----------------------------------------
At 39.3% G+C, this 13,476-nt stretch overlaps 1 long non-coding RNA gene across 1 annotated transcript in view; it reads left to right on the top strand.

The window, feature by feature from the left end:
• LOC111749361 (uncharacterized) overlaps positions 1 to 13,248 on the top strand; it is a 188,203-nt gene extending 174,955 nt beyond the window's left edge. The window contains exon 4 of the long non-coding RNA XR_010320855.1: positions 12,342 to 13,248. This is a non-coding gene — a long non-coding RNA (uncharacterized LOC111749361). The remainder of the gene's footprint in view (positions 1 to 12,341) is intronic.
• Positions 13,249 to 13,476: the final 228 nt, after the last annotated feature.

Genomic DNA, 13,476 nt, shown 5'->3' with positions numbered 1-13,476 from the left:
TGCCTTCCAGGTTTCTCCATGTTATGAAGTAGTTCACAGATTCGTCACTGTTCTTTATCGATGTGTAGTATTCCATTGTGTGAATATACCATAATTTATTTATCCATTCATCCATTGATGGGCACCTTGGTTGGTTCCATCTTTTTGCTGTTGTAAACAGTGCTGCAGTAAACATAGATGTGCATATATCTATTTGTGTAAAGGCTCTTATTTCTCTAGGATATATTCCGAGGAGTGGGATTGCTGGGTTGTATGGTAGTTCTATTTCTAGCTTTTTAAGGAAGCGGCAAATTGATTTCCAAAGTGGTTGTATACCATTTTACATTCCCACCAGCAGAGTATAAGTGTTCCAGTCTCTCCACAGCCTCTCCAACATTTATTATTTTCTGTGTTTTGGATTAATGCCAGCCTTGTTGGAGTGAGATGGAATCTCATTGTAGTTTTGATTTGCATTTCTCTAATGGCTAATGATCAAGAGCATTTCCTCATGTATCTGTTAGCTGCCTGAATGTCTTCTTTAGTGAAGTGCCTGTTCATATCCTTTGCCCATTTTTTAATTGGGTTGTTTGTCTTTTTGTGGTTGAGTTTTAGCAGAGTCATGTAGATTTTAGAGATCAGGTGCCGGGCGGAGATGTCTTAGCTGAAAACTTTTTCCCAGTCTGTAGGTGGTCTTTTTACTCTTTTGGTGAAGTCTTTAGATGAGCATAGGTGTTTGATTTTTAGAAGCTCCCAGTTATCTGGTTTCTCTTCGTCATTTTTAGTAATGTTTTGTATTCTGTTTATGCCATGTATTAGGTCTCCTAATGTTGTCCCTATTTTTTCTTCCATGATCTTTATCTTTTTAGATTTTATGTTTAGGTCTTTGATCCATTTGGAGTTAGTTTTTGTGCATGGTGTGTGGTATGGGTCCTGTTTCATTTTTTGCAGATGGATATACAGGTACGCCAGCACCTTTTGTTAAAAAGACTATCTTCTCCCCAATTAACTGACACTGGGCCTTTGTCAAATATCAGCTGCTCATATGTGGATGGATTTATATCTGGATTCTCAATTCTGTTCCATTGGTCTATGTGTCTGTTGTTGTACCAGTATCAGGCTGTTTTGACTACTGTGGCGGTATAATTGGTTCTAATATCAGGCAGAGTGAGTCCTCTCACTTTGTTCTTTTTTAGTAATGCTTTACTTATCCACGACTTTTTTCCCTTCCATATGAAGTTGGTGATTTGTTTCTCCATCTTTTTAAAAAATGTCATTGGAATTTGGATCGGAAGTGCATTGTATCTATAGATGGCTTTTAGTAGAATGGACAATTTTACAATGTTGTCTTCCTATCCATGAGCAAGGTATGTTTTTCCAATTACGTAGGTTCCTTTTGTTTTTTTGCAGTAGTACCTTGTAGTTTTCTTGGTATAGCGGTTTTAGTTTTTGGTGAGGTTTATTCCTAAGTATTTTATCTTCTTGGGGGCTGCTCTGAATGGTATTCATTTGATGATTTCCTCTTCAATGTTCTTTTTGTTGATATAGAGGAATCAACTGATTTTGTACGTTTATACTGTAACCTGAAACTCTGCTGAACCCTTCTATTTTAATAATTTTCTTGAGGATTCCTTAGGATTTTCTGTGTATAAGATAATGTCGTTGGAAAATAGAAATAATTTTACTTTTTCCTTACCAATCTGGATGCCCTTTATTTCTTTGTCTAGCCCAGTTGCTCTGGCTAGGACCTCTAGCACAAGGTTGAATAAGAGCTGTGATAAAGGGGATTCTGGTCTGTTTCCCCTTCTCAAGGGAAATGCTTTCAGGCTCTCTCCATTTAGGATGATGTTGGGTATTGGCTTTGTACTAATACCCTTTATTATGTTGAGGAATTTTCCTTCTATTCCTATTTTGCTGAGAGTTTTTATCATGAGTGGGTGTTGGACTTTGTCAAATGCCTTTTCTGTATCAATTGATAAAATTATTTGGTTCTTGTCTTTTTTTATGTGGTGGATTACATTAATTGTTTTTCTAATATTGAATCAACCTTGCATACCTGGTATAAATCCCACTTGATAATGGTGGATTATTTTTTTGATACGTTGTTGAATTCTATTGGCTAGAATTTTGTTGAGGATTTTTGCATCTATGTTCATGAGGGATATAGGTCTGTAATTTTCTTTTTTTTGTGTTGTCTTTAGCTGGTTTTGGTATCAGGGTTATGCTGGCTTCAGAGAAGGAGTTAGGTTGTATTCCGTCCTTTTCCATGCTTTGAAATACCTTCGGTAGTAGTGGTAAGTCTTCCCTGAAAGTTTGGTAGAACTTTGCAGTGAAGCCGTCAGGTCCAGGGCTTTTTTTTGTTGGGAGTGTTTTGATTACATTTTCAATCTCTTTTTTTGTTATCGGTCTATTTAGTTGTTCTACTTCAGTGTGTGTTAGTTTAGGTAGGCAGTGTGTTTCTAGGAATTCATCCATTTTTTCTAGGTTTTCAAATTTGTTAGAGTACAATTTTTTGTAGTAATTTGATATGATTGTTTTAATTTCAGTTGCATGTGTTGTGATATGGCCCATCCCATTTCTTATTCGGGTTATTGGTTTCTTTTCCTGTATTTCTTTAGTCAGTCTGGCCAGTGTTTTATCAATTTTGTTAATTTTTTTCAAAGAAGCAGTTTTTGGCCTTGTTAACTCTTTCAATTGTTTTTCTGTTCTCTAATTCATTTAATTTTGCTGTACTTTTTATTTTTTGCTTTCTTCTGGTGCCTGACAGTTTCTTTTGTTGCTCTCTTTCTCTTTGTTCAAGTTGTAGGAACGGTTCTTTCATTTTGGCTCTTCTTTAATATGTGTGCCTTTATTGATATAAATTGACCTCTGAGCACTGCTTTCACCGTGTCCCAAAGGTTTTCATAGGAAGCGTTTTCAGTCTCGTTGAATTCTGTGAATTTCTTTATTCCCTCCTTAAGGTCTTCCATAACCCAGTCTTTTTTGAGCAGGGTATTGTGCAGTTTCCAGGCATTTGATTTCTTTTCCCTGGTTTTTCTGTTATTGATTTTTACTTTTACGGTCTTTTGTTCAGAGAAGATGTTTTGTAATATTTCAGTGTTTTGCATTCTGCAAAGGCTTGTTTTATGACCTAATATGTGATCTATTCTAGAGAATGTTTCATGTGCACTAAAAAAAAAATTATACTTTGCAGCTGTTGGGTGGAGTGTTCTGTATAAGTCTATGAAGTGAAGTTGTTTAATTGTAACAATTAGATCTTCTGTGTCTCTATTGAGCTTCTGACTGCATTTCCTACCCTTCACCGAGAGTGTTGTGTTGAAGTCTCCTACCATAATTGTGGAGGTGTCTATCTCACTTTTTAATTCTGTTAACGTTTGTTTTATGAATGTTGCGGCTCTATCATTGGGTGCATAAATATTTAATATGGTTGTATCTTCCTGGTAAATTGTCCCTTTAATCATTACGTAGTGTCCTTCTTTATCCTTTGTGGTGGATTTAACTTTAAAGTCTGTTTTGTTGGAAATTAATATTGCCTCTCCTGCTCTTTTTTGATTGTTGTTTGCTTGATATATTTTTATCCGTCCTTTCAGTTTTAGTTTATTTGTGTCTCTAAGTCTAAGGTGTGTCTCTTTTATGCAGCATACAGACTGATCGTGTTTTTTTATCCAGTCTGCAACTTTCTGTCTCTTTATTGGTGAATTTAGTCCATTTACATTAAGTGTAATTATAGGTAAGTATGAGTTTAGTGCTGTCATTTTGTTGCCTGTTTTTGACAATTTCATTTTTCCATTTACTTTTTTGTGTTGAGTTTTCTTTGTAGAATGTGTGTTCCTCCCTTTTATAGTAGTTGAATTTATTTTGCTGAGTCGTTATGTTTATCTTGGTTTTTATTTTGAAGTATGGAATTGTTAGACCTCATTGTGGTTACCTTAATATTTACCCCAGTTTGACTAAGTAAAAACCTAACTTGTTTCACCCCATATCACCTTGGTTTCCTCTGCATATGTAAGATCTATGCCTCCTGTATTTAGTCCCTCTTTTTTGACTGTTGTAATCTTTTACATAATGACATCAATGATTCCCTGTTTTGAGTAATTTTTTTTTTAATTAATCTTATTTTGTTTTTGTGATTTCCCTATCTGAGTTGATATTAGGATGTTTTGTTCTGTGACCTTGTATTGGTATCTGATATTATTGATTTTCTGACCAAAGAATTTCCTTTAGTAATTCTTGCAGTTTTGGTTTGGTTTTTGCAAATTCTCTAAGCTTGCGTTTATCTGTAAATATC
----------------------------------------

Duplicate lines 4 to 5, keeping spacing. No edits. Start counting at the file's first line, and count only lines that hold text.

• Positions 13,249 to 13,476: the final 228 nt, after the last annotated feature.

Genomic DNA, 13,476 nt, shown 5'->3' with positions numbered 1-13,476 from the left: